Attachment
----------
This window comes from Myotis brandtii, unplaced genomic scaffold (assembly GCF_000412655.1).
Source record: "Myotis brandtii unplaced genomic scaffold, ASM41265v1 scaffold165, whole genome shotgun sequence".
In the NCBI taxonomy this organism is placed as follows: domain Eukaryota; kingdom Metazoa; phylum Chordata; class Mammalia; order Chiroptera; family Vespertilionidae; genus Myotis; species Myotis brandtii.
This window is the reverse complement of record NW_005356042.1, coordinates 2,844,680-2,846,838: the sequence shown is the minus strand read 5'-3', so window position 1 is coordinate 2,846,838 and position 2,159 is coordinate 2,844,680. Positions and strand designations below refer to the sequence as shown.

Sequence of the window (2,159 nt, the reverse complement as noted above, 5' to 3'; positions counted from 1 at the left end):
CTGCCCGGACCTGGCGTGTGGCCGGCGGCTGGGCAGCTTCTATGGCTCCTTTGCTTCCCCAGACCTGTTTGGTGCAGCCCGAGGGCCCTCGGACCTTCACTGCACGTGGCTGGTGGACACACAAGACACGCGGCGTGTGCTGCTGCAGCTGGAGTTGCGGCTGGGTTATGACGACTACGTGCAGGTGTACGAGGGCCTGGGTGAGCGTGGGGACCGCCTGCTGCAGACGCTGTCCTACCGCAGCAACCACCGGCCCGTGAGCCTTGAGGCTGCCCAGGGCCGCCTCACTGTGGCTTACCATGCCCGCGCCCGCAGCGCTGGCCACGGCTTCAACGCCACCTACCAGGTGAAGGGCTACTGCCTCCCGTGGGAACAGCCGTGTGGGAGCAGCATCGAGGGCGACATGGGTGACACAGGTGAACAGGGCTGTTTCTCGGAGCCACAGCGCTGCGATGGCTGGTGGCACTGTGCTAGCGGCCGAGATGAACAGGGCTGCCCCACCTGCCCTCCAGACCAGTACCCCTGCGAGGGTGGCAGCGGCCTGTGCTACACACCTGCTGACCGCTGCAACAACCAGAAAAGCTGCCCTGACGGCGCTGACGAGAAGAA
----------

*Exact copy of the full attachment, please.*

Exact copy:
This window comes from Myotis brandtii, unplaced genomic scaffold (assembly GCF_000412655.1).
Source record: "Myotis brandtii unplaced genomic scaffold, ASM41265v1 scaffold165, whole genome shotgun sequence".
In the NCBI taxonomy this organism is placed as follows: domain Eukaryota; kingdom Metazoa; phylum Chordata; class Mammalia; order Chiroptera; family Vespertilionidae; genus Myotis; species Myotis brandtii.
This window is the reverse complement of record NW_005356042.1, coordinates 2,844,680-2,846,838: the sequence shown is the minus strand read 5'-3', so window position 1 is coordinate 2,846,838 and position 2,159 is coordinate 2,844,680. Positions and strand designations below refer to the sequence as shown.

Sequence of the window (2,159 nt, the reverse complement as noted above, 5' to 3'; positions counted from 1 at the left end):
CTGCCCGGACCTGGCGTGTGGCCGGCGGCTGGGCAGCTTCTATGGCTCCTTTGCTTCCCCAGACCTGTTTGGTGCAGCCCGAGGGCCCTCGGACCTTCACTGCACGTGGCTGGTGGACACACAAGACACGCGGCGTGTGCTGCTGCAGCTGGAGTTGCGGCTGGGTTATGACGACTACGTGCAGGTGTACGAGGGCCTGGGTGAGCGTGGGGACCGCCTGCTGCAGACGCTGTCCTACCGCAGCAACCACCGGCCCGTGAGCCTTGAGGCTGCCCAGGGCCGCCTCACTGTGGCTTACCATGCCCGCGCCCGCAGCGCTGGCCACGGCTTCAACGCCACCTACCAGGTGAAGGGCTACTGCCTCCCGTGGGAACAGCCGTGTGGGAGCAGCATCGAGGGCGACATGGGTGACACAGGTGAACAGGGCTGTTTCTCGGAGCCACAGCGCTGCGATGGCTGGTGGCACTGTGCTAGCGGCCGAGATGAACAGGGCTGCCCCACCTGCCCTCCAGACCAGTACCCCTGCGAGGGTGGCAGCGGCCTGTGCTACACACCTGCTGACCGCTGCAACAACCAGAAAAGCTGCCCTGACGGCGCTGACGAGAAGAA